However, at the pace that it's moving, it could take more time before some analysts call it 'mainstream'.

    Microsoft's Windows 8 OS managed to capture about 3.17 percent of all desktop operating systems tracked by Net Applications in March. This was a small but respectable gain from the 2.67 percent share seen in the previous month.

    Since its official debut in October 2012, Windows 8 has gradually risen up in the ranks, at least in Net Applications' Web traffic analyzis.

    Starting with a 1.09 percent share gain in November, the OS carved out a 1.72 percent share in December. It then grabbed a 2.26 percent share in January, pushing it past Mac OS X 10.8 to take the fourth spot among operating systems.

    Windows 7 remained ahead of Windows XP as the top operating system for March, though the respective shares of both barely nudged from their February numbers.

    Windows 7 wrestled the top spot from XP last August, according to Net Applications. The unpopular Windows Vista stayed in third place with a small 5 percent share, a drop from the previous month.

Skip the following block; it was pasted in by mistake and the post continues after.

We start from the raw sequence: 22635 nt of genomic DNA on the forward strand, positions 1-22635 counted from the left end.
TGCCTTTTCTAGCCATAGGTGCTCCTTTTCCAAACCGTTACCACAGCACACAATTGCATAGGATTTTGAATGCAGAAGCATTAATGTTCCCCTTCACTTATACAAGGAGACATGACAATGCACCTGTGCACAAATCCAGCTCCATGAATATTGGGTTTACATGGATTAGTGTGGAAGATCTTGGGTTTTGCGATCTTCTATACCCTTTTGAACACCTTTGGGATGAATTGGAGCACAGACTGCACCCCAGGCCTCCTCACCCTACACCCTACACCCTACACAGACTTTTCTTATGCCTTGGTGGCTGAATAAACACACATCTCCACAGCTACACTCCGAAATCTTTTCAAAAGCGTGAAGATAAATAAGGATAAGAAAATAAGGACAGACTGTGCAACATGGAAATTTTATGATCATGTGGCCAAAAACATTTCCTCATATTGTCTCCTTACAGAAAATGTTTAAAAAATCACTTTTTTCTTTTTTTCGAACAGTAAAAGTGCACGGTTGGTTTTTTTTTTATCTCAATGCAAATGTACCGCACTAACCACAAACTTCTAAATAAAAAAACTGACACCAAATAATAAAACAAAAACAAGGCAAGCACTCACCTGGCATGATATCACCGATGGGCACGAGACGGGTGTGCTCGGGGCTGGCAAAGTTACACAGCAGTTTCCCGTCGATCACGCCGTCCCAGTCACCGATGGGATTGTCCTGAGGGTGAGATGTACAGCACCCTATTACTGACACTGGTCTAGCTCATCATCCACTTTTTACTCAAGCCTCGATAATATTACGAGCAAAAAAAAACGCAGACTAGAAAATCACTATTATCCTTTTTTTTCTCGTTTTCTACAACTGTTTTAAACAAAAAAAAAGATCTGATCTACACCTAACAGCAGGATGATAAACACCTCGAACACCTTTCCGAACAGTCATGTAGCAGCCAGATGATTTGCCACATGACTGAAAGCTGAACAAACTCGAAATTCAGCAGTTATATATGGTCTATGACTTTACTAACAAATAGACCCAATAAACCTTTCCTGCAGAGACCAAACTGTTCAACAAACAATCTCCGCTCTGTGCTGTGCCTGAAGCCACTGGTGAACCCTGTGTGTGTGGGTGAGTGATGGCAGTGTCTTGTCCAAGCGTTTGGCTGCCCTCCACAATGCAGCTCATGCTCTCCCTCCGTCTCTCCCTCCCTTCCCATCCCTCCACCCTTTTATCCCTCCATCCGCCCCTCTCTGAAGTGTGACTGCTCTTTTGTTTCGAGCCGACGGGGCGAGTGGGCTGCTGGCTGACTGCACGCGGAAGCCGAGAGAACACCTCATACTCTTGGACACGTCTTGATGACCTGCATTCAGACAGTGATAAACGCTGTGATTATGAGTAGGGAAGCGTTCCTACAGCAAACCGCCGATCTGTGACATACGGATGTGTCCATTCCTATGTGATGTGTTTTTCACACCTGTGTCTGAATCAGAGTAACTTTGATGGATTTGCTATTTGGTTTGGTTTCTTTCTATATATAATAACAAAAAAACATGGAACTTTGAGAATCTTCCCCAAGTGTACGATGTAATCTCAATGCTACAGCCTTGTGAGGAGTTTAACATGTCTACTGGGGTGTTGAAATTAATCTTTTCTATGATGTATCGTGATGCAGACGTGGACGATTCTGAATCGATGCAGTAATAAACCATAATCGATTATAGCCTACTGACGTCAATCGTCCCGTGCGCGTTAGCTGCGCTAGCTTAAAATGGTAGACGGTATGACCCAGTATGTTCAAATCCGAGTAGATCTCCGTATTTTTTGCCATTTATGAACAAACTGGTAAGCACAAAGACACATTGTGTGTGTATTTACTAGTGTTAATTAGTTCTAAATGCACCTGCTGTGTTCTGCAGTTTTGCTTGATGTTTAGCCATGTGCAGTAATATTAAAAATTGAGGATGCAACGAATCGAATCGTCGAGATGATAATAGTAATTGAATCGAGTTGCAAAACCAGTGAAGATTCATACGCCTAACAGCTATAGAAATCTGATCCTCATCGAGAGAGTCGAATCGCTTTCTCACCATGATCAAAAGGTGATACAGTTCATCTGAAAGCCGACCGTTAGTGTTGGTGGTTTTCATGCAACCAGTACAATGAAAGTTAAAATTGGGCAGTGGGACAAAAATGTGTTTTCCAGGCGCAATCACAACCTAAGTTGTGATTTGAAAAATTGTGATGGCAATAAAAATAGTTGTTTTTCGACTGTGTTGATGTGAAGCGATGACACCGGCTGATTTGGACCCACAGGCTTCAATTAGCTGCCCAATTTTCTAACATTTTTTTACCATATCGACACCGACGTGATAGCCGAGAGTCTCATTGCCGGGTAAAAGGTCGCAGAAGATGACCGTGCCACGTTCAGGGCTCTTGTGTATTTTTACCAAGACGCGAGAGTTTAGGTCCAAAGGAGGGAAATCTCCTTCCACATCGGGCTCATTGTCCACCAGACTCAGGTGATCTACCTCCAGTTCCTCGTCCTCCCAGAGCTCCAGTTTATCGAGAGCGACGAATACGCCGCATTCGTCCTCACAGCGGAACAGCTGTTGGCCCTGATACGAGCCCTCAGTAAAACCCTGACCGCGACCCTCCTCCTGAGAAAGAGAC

Assuming Windows 8 keeps growing and Vista keeps falling, both at a consistent pace, Microsoft's new OS should steal third place sometime this summer.

    On average, Windows' share of Net Applications' desktop OS traffic was a bit more than 91 percent, a number virtually unchanged over the past several months.

    The share held by Mac OS X dipped slightly to 6.94 percent, while Linux came in third with about 1.27 percent.

    In other operating system news

    According to a new study published by Goldman Sachs, Microsoft could soon become a small player in today's global computing market. And there are a few reasons why that's in the process of happening.

    One of the largest single contributing factors is the explosion in smartphones. The report, which was obtained last week by The Seattle Times, says that while Microsoft operating systems were found on about 96.8 percent of all computing devices as recently as the year 2000, Microsoft's current share is just 20 percent, due to the rapidly increasing popularity in mobile devices and tablets in recent years.

    If you add smartphones and tablets into the overall mix, along with traditional laptops and PCs, Google then emerges as the current platform leader.

    Goldman Sachs estimates that Google's Android OS is now installed on about 42.1 percent of all computing devices globally. Coming in close in second place is Apple. Between OS X and iOS, Apple actually has more users now than Windows does, with 24 percent of the overall device market.

    And Goldman Sachs analysts aren't very hopeful about Microsoft's chances of reviving its platform any time soon. Although the analyst firm sees Microsoft recapturing some market share thanks to the introduction of Windows 8 and Windows Phone 8, Goldman still sees Apple remaining the bigger contender through 2016-2017, at least.

    Source: Apple.